Social Media in Red and Blue Color. Vintage Wordcloud Concept.When a 20-something signs onto their social media accounts, what do they see? What I see is a mixture of things; pictures from a friend’s spring break trip, a horrifying debate about what color a certain dress is, and fairly common rants from my passionate political friends. While the world of the internet may seem like a vast wasteland where information and opinions are dumped into 140 characters, it has the potential to be so much more than that. It can be a place where literature can thrive, and undergraduate writers can have their voices be heard. 

In creative writing courses, we read works from the greats: Flannery O’Connor, Joyce Carol Oates, Shirley Jackson and many more who inspire us to be better writers. Write things that matter.  This is where the undergrad brings something new to the table. We may not have our degree yet, but we are striving for much more than that. We want to write to let our voices be heard, write to the relevant topics that we face today, write to make these things matter.

At times as a student, it’s hard to keep your school work, social life, and online life separate. One minute I can look through all of my social media friends and see Facebook posts about a recent news event at another college, tweets about a new song that just dropped by Kanye West or how crazy a friend’s weekend went. Ten minutes later I’ll be reading hard copies of work from my other undergraduate classmates and go through the process with them, read work that’s relevant to my own life, while the online world keeps updating every few seconds. Wouldn’t it be great if all this blended into one sitting? Online literary journals are the way to do it. Now I can read the best work from all over the nation, from undergrads who haven’t yet had their voice heard in the literary world.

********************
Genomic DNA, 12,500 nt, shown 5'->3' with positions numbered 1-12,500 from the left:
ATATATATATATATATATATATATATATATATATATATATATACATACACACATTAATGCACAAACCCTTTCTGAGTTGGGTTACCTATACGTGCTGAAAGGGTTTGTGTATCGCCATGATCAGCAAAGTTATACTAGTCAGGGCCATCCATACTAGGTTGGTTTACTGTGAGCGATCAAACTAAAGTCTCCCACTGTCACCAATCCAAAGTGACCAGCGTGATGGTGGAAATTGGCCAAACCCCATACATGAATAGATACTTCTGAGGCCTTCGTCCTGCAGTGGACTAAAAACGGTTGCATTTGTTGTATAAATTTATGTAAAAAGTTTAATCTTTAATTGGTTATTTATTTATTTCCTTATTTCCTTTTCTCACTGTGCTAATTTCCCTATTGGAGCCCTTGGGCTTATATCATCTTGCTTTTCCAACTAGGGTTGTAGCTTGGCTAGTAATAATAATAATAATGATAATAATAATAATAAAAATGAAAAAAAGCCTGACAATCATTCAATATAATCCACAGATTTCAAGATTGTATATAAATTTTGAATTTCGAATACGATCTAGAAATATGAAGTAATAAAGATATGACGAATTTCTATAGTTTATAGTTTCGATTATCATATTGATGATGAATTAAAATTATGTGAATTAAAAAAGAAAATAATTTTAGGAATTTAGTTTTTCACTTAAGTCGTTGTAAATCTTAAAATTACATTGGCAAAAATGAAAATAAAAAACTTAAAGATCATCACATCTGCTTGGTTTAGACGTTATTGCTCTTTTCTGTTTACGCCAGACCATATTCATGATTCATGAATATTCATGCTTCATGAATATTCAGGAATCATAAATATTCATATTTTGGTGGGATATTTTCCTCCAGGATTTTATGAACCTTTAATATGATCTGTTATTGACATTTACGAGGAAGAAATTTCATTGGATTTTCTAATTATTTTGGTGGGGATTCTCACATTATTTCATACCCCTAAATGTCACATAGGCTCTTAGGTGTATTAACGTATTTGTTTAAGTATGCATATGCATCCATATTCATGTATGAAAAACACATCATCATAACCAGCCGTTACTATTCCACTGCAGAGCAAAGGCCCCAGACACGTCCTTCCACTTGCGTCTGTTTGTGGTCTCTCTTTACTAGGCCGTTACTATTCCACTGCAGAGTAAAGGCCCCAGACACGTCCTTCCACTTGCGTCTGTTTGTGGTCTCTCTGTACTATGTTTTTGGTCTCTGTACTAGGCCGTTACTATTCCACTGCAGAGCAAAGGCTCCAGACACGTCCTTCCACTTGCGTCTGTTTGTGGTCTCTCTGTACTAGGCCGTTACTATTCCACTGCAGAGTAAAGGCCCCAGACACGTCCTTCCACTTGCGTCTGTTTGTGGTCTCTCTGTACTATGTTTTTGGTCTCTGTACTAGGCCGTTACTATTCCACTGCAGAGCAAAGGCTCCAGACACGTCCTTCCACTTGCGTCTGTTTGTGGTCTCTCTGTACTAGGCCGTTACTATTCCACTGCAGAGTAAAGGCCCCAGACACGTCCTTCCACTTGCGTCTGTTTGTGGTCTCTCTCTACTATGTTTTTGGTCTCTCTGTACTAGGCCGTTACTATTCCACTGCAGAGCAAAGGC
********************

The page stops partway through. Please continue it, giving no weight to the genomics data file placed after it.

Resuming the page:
With Runestone, an online literary journal for and edited by undergrads, we get a chance to create something new for the world of literary arts. Now when I scroll through my social media, I can begin clicking on links to a great piece of fiction a talented young writer has worked on, or a poem that has reached the masses of youth on social media. Online literary journals can join the ranks of social media and begin a new way to connect with others all because it’s refreshing and relevant to what is being talked about in our culture, and what is being talked about online. 

It’s time to hear from the undergrads, the next generation of writers that have been submersed in a world where the next great story could be a click away, and readers who want to keep those pages refreshing. We’re ready. 

Meet the blogger:

imageI am studying creative writing with an emphasis on fiction, with a minor in English and Sociology. Upon graduation I hope to break into the publishing world, working in marketing and publicity some day. Fun fact: I can recite the alphabet backwards!


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